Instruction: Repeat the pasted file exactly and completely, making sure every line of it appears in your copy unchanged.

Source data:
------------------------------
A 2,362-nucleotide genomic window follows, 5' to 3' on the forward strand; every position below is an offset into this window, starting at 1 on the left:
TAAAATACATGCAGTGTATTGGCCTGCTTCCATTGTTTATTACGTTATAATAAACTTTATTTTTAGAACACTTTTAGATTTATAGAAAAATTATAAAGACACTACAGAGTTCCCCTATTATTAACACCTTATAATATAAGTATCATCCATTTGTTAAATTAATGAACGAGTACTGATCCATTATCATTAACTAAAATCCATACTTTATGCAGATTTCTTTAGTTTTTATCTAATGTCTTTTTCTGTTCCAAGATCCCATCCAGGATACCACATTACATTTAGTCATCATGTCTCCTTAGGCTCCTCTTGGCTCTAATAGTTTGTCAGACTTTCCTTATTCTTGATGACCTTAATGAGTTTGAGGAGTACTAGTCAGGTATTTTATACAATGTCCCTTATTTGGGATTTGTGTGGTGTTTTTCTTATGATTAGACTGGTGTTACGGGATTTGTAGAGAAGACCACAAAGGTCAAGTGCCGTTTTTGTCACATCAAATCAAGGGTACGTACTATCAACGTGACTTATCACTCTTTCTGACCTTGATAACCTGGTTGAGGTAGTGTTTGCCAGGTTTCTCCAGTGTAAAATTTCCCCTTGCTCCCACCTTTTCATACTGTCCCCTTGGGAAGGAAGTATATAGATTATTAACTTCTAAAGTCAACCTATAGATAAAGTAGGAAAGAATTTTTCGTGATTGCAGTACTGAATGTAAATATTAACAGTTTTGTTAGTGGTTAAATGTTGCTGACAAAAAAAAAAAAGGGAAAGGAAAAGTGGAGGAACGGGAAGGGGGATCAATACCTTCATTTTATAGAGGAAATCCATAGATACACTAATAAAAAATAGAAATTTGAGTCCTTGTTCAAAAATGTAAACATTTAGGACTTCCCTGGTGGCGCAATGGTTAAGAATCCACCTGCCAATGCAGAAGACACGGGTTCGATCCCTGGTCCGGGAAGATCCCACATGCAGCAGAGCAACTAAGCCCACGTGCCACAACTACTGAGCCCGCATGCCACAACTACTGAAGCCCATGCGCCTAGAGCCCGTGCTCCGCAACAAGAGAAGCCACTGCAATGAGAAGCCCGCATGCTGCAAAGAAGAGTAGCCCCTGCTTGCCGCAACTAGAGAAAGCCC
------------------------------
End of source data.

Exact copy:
A 2,362-nucleotide genomic window follows, 5' to 3' on the forward strand; every position below is an offset into this window, starting at 1 on the left:
TAAAATACATGCAGTGTATTGGCCTGCTTCCATTGTTTATTACGTTATAATAAACTTTATTTTTAGAACACTTTTAGATTTATAGAAAAATTATAAAGACACTACAGAGTTCCCCTATTATTAACACCTTATAATATAAGTATCATCCATTTGTTAAATTAATGAACGAGTACTGATCCATTATCATTAACTAAAATCCATACTTTATGCAGATTTCTTTAGTTTTTATCTAATGTCTTTTTCTGTTCCAAGATCCCATCCAGGATACCACATTACATTTAGTCATCATGTCTCCTTAGGCTCCTCTTGGCTCTAATAGTTTGTCAGACTTTCCTTATTCTTGATGACCTTAATGAGTTTGAGGAGTACTAGTCAGGTATTTTATACAATGTCCCTTATTTGGGATTTGTGTGGTGTTTTTCTTATGATTAGACTGGTGTTACGGGATTTGTAGAGAAGACCACAAAGGTCAAGTGCCGTTTTTGTCACATCAAATCAAGGGTACGTACTATCAACGTGACTTATCACTCTTTCTGACCTTGATAACCTGGTTGAGGTAGTGTTTGCCAGGTTTCTCCAGTGTAAAATTTCCCCTTGCTCCCACCTTTTCATACTGTCCCCTTGGGAAGGAAGTATATAGATTATTAACTTCTAAAGTCAACCTATAGATAAAGTAGGAAAGAATTTTTCGTGATTGCAGTACTGAATGTAAATATTAACAGTTTTGTTAGTGGTTAAATGTTGCTGACAAAAAAAAAAAAGGGAAAGGAAAAGTGGAGGAACGGGAAGGGGGATCAATACCTTCATTTTATAGAGGAAATCCATAGATACACTAATAAAAAATAGAAATTTGAGTCCTTGTTCAAAAATGTAAACATTTAGGACTTCCCTGGTGGCGCAATGGTTAAGAATCCACCTGCCAATGCAGAAGACACGGGTTCGATCCCTGGTCCGGGAAGATCCCACATGCAGCAGAGCAACTAAGCCCACGTGCCACAACTACTGAGCCCGCATGCCACAACTACTGAAGCCCATGCGCCTAGAGCCCGTGCTCCGCAACAAGAGAAGCCACTGCAATGAGAAGCCCGCATGCTGCAAAGAAGAGTAGCCCCTGCTTGCCGCAACTAGAGAAAGCCC